TABLE OF CONTENTS
Who! - this is the number one problem. Not that.
Common reasons for hiring a candidate. Managers incorrectly answer the question of who if:
- they are unclear about the duties of the employee in the declared position;
- lack of candidates;
- not sure of their ability to choose the right person;
- lose candidates whom they sincerely want to see in their team.
Recruiting. On the other side of the barricade - if hiring is so important, why are so many people mistaken in their choice?
1. A lover of beauty
Based on instinct makes a harsh decision about a person
Turns over the interview to everyone who is not lazy, takes time asking questions that are generally not related to work
3. The Prosecutor
They subject candidates to aggressive interrogation, throwing tricky tasks and logical puzzles to them (for example, “Why are the hatches round?”)
4. A fan
They sell the candidates a vacancy, and do not interview. They are more interested in the impression that they will make on the applicant than his professionalism.
5. The magician
Use tricks to test the candidate’s behavior (for example, throwing a piece of paper on the floor to track the candidate’s reaction)
6. Animal lover
They resort to inappropriate questions such as "What kind of animals do you represent yourself to be?"
Neglect the interview itself, talk about everything and nothing
8. Psychological questionnaire
tests are up to you. According to GhSMART's experience, these tests are easily fake and not predictive.
9. Suitability tester
Suitability tests will not be decided for you. You can use tests as additional
tools, but do not rely solely on them.
10 . Fortune teller
Ask questions about hypothetical situations (for example, “What would you do in this situation?”).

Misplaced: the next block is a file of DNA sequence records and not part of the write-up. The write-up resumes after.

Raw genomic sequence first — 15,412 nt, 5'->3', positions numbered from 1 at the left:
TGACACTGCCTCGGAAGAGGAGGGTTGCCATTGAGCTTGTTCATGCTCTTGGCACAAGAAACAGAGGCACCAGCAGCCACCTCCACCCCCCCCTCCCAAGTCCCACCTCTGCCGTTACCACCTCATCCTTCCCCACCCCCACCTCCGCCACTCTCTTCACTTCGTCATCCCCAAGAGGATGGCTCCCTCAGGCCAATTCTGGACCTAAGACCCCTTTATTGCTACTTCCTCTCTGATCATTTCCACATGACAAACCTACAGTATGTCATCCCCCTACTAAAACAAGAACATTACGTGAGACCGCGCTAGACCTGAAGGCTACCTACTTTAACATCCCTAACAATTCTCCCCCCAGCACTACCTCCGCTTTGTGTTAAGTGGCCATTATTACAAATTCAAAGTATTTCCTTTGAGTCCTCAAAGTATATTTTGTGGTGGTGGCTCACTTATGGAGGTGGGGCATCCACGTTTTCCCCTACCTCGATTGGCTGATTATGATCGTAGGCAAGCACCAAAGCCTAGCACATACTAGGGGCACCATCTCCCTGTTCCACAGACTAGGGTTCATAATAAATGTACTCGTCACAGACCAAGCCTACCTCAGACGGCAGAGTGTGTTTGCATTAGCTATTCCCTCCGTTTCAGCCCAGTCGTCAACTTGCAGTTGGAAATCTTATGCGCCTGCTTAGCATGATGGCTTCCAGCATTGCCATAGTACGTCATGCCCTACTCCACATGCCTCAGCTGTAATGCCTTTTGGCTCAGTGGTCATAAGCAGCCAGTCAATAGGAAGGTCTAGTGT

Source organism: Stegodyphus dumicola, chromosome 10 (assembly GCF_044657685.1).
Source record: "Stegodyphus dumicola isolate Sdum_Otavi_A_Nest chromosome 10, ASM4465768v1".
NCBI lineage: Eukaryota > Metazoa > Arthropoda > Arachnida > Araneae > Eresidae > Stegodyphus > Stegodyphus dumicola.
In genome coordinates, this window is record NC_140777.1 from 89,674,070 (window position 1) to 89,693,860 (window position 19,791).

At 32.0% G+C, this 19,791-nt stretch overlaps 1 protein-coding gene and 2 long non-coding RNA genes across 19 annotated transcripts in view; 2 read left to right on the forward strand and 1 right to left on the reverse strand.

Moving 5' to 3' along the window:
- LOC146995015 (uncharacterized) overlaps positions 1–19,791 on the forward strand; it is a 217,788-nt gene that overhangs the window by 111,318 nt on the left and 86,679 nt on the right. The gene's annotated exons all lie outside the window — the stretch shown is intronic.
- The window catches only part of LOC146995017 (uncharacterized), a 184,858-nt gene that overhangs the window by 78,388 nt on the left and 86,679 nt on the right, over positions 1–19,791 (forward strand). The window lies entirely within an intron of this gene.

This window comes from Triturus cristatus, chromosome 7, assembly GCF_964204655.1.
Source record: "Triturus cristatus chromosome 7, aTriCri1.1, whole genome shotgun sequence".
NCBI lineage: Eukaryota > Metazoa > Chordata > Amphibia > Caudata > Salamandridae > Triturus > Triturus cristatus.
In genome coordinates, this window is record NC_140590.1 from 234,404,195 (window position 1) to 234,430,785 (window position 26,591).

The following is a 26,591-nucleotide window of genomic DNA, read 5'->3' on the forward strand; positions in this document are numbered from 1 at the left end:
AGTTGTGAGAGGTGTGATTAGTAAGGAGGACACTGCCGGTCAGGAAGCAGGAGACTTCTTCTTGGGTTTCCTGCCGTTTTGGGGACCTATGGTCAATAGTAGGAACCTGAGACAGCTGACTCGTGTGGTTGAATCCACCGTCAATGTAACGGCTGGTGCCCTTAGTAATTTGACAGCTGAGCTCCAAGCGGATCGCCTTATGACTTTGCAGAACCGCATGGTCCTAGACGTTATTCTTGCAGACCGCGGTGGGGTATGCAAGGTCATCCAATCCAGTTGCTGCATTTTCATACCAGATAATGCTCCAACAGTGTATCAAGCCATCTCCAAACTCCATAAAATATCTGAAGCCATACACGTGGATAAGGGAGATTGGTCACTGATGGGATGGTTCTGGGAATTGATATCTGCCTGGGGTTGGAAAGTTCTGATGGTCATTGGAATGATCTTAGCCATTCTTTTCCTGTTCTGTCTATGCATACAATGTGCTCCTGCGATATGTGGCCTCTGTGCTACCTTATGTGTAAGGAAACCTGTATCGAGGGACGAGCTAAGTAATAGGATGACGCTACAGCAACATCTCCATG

You will probably get a great answer, but remember - Remember: actions are important, not words.
And one more thing: all these shamanistic tricks come from the false belief that choosing a good employee is easy. It is almost impossible to see a person as he really is.
Who is player “A”
Player “A” is not just a superstar. Think of Player A as a talented person who can do the work you need and at the same time match the culture of your company. Hire people who have at least a 90% chance of success in the role you have identified.
How to find out who is right, four easy steps:
Goal sheet - describe the ideal candidate for the role, with the necessary competencies to fulfill your defined role.
Source - A systematic search for the necessary resumes before you have a new vacancy will help you reach Class A players when they need them.
Selection - Find potential candidates, at least 90% match.
Offer - close the deal (the right offer) with your ideal candidate.
Goal sheet. Success tracing paper
How to make a list of goals:
1. The main task
2. Expected Results
3. Professional qualities
4. Teamwork and communication skills
ROLE: Vice President of Sales
MISSION: Lead a team of five specialists who are collectively responsible for providing the client
|OUTCOMES||RATINGS / COMMENTS|
1. Increase turnover from 25 million dollars to 50 mil-
Lyons by the end of the third year (25% growth per annum).
- Continuously increase the number of customers
among domestic manufacturers.
- To reduce the turnover from customers among foreign
manufacturers from 75% of total sales by the end of the year.
2. Raise EBITDA margin (profitability before
logs) from 9 to 15% by the end of the third year.
- Raise about 70% profit from sales growth
(from 33 to 90%) for all customers by the end of the first year.
Submit monthly forecasts are justified by 90%.
|COMPETENCE||RATINGS / COMMENTS|
|Attentive to the details|
|Creative \ innovative|
|Hires Players “A”|
Source: create a pool of players
1. Recommendations from a professional network
2. Recommendations from the personal network
3. Invitation of the recruiter from
4. Invitation to the reserver
5. Inviting your company’s recruiter
At the end of each interview, ask the question: “Which of the most talented acquaintances could you name?” Do not stop filling up your list and do not stop meeting new candidates at least once a week.
Choice: Four Interviews for Hiring Professionals